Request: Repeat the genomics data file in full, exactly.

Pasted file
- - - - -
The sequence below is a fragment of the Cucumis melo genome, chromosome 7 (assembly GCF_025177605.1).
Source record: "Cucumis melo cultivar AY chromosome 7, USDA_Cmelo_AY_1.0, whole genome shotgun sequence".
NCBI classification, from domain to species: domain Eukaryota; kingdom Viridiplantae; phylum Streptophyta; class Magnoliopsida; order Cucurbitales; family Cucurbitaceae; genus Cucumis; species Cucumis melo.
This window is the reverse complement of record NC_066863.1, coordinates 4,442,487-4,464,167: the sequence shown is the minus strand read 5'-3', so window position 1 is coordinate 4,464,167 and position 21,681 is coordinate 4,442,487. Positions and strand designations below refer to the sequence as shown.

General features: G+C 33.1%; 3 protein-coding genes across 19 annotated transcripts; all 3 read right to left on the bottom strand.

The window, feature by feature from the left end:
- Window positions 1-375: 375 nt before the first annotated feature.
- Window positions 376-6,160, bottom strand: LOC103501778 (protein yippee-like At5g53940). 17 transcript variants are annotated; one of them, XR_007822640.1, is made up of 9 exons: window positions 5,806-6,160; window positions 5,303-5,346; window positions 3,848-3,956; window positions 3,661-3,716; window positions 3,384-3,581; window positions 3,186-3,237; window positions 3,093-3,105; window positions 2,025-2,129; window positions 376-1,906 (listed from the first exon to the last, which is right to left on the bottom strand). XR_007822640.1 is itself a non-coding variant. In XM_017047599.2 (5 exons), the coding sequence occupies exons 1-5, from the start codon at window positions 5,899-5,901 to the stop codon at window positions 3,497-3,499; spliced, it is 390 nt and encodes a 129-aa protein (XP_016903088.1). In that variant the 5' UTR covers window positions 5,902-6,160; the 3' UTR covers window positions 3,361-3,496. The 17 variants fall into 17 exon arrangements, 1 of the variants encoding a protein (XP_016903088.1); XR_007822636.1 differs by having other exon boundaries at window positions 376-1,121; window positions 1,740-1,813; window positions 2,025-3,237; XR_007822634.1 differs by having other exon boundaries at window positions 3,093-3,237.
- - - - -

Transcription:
The sequence below is a fragment of the Cucumis melo genome, chromosome 7 (assembly GCF_025177605.1).
Source record: "Cucumis melo cultivar AY chromosome 7, USDA_Cmelo_AY_1.0, whole genome shotgun sequence".
NCBI classification, from domain to species: domain Eukaryota; kingdom Viridiplantae; phylum Streptophyta; class Magnoliopsida; order Cucurbitales; family Cucurbitaceae; genus Cucumis; species Cucumis melo.
This window is the reverse complement of record NC_066863.1, coordinates 4,442,487-4,464,167: the sequence shown is the minus strand read 5'-3', so window position 1 is coordinate 4,464,167 and position 21,681 is coordinate 4,442,487. Positions and strand designations below refer to the sequence as shown.

General features: G+C 33.1%; 3 protein-coding genes across 19 annotated transcripts; all 3 read right to left on the bottom strand.

The window, feature by feature from the left end:
- Window positions 1-375: 375 nt before the first annotated feature.
- Window positions 376-6,160, bottom strand: LOC103501778 (protein yippee-like At5g53940). 17 transcript variants are annotated; one of them, XR_007822640.1, is made up of 9 exons: window positions 5,806-6,160; window positions 5,303-5,346; window positions 3,848-3,956; window positions 3,661-3,716; window positions 3,384-3,581; window positions 3,186-3,237; window positions 3,093-3,105; window positions 2,025-2,129; window positions 376-1,906 (listed from the first exon to the last, which is right to left on the bottom strand). XR_007822640.1 is itself a non-coding variant. In XM_017047599.2 (5 exons), the coding sequence occupies exons 1-5, from the start codon at window positions 5,899-5,901 to the stop codon at window positions 3,497-3,499; spliced, it is 390 nt and encodes a 129-aa protein (XP_016903088.1). In that variant the 5' UTR covers window positions 5,902-6,160; the 3' UTR covers window positions 3,361-3,496. The 17 variants fall into 17 exon arrangements, 1 of the variants encoding a protein (XP_016903088.1); XR_007822636.1 differs by having other exon boundaries at window positions 376-1,121; window positions 1,740-1,813; window positions 2,025-3,237; XR_007822634.1 differs by having other exon boundaries at window positions 3,093-3,237.